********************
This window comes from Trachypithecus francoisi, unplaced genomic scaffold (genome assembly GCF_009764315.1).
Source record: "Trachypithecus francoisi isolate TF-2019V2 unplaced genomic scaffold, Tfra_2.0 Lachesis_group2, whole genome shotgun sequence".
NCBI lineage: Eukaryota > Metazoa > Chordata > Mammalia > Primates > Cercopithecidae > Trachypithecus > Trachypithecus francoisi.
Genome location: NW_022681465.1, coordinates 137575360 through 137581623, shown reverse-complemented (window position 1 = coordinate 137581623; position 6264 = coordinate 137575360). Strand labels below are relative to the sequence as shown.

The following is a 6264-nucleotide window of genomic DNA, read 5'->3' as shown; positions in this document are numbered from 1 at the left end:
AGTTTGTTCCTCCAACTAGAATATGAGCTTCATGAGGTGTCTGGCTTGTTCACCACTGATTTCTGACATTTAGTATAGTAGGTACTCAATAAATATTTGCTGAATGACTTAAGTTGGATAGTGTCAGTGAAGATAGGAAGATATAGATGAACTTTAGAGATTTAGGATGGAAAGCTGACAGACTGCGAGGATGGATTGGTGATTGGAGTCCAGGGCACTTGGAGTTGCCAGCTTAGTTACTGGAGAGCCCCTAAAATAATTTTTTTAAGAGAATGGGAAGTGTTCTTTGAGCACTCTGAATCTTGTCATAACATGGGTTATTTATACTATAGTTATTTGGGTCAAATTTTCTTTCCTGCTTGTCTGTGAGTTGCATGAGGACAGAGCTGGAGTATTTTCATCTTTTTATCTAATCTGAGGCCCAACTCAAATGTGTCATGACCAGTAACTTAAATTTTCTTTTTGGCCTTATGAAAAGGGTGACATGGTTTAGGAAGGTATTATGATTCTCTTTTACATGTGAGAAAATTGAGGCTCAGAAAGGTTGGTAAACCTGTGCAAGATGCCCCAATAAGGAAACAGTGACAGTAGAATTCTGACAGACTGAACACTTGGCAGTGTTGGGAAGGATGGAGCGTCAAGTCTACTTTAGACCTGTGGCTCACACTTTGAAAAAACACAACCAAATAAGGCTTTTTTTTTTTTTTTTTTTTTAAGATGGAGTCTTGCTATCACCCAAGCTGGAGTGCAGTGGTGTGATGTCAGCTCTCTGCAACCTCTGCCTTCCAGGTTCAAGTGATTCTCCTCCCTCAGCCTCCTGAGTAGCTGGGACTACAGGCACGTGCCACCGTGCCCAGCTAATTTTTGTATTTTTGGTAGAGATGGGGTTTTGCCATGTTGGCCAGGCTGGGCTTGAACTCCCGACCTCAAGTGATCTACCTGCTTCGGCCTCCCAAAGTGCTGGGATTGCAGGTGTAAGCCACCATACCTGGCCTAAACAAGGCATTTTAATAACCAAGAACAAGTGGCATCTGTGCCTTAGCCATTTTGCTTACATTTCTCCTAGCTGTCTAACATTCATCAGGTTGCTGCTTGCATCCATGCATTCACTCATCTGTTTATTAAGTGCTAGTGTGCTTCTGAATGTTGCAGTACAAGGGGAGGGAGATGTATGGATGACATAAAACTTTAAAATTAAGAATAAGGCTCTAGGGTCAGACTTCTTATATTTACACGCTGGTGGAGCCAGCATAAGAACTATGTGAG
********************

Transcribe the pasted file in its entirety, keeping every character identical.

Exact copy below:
This window comes from Trachypithecus francoisi, unplaced genomic scaffold (genome assembly GCF_009764315.1).
Source record: "Trachypithecus francoisi isolate TF-2019V2 unplaced genomic scaffold, Tfra_2.0 Lachesis_group2, whole genome shotgun sequence".
NCBI lineage: Eukaryota > Metazoa > Chordata > Mammalia > Primates > Cercopithecidae > Trachypithecus > Trachypithecus francoisi.
Genome location: NW_022681465.1, coordinates 137575360 through 137581623, shown reverse-complemented (window position 1 = coordinate 137581623; position 6264 = coordinate 137575360). Strand labels below are relative to the sequence as shown.

The following is a 6264-nucleotide window of genomic DNA, read 5'->3' as shown; positions in this document are numbered from 1 at the left end:
AGTTTGTTCCTCCAACTAGAATATGAGCTTCATGAGGTGTCTGGCTTGTTCACCACTGATTTCTGACATTTAGTATAGTAGGTACTCAATAAATATTTGCTGAATGACTTAAGTTGGATAGTGTCAGTGAAGATAGGAAGATATAGATGAACTTTAGAGATTTAGGATGGAAAGCTGACAGACTGCGAGGATGGATTGGTGATTGGAGTCCAGGGCACTTGGAGTTGCCAGCTTAGTTACTGGAGAGCCCCTAAAATAATTTTTTTAAGAGAATGGGAAGTGTTCTTTGAGCACTCTGAATCTTGTCATAACATGGGTTATTTATACTATAGTTATTTGGGTCAAATTTTCTTTCCTGCTTGTCTGTGAGTTGCATGAGGACAGAGCTGGAGTATTTTCATCTTTTTATCTAATCTGAGGCCCAACTCAAATGTGTCATGACCAGTAACTTAAATTTTCTTTTTGGCCTTATGAAAAGGGTGACATGGTTTAGGAAGGTATTATGATTCTCTTTTACATGTGAGAAAATTGAGGCTCAGAAAGGTTGGTAAACCTGTGCAAGATGCCCCAATAAGGAAACAGTGACAGTAGAATTCTGACAGACTGAACACTTGGCAGTGTTGGGAAGGATGGAGCGTCAAGTCTACTTTAGACCTGTGGCTCACACTTTGAAAAAACACAACCAAATAAGGCTTTTTTTTTTTTTTTTTTTTTAAGATGGAGTCTTGCTATCACCCAAGCTGGAGTGCAGTGGTGTGATGTCAGCTCTCTGCAACCTCTGCCTTCCAGGTTCAAGTGATTCTCCTCCCTCAGCCTCCTGAGTAGCTGGGACTACAGGCACGTGCCACCGTGCCCAGCTAATTTTTGTATTTTTGGTAGAGATGGGGTTTTGCCATGTTGGCCAGGCTGGGCTTGAACTCCCGACCTCAAGTGATCTACCTGCTTCGGCCTCCCAAAGTGCTGGGATTGCAGGTGTAAGCCACCATACCTGGCCTAAACAAGGCATTTTAATAACCAAGAACAAGTGGCATCTGTGCCTTAGCCATTTTGCTTACATTTCTCCTAGCTGTCTAACATTCATCAGGTTGCTGCTTGCATCCATGCATTCACTCATCTGTTTATTAAGTGCTAGTGTGCTTCTGAATGTTGCAGTACAAGGGGAGGGAGATGTATGGATGACATAAAACTTTAAAATTAAGAATAAGGCTCTAGGGTCAGACTTCTTATATTTACACGCTGGTGGAGCCAGCATAAGAACTATGTGAG